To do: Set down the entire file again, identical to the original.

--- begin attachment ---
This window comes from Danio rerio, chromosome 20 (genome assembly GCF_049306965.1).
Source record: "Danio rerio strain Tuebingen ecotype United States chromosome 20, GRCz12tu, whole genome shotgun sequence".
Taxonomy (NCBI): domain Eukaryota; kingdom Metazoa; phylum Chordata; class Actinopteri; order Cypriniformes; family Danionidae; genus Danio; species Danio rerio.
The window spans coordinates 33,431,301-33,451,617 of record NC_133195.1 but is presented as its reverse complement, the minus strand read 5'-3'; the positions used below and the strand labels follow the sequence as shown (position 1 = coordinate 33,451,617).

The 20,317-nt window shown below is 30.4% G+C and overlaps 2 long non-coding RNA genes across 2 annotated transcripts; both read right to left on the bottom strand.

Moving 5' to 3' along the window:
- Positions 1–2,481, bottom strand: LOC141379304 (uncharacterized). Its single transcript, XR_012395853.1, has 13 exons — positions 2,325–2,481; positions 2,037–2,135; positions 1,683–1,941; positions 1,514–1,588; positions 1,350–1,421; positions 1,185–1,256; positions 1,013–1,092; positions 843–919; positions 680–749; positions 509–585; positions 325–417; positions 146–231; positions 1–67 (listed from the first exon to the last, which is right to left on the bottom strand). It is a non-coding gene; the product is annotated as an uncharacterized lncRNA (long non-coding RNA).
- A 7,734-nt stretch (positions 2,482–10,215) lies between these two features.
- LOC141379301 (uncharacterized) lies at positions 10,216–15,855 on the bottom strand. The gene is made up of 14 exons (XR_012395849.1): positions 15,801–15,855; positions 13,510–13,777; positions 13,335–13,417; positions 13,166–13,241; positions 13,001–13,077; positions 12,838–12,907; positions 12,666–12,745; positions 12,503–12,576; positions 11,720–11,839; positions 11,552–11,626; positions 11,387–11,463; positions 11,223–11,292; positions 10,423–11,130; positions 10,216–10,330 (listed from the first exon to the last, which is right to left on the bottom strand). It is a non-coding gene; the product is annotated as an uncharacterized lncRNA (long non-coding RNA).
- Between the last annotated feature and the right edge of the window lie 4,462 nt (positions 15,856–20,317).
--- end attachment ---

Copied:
This window comes from Danio rerio, chromosome 20 (genome assembly GCF_049306965.1).
Source record: "Danio rerio strain Tuebingen ecotype United States chromosome 20, GRCz12tu, whole genome shotgun sequence".
Taxonomy (NCBI): domain Eukaryota; kingdom Metazoa; phylum Chordata; class Actinopteri; order Cypriniformes; family Danionidae; genus Danio; species Danio rerio.
The window spans coordinates 33,431,301-33,451,617 of record NC_133195.1 but is presented as its reverse complement, the minus strand read 5'-3'; the positions used below and the strand labels follow the sequence as shown (position 1 = coordinate 33,451,617).

The 20,317-nt window shown below is 30.4% G+C and overlaps 2 long non-coding RNA genes across 2 annotated transcripts; both read right to left on the bottom strand.

Moving 5' to 3' along the window:
- Positions 1–2,481, bottom strand: LOC141379304 (uncharacterized). Its single transcript, XR_012395853.1, has 13 exons — positions 2,325–2,481; positions 2,037–2,135; positions 1,683–1,941; positions 1,514–1,588; positions 1,350–1,421; positions 1,185–1,256; positions 1,013–1,092; positions 843–919; positions 680–749; positions 509–585; positions 325–417; positions 146–231; positions 1–67 (listed from the first exon to the last, which is right to left on the bottom strand). It is a non-coding gene; the product is annotated as an uncharacterized lncRNA (long non-coding RNA).
- A 7,734-nt stretch (positions 2,482–10,215) lies between these two features.
- LOC141379301 (uncharacterized) lies at positions 10,216–15,855 on the bottom strand. The gene is made up of 14 exons (XR_012395849.1): positions 15,801–15,855; positions 13,510–13,777; positions 13,335–13,417; positions 13,166–13,241; positions 13,001–13,077; positions 12,838–12,907; positions 12,666–12,745; positions 12,503–12,576; positions 11,720–11,839; positions 11,552–11,626; positions 11,387–11,463; positions 11,223–11,292; positions 10,423–11,130; positions 10,216–10,330 (listed from the first exon to the last, which is right to left on the bottom strand). It is a non-coding gene; the product is annotated as an uncharacterized lncRNA (long non-coding RNA).
- Between the last annotated feature and the right edge of the window lie 4,462 nt (positions 15,856–20,317).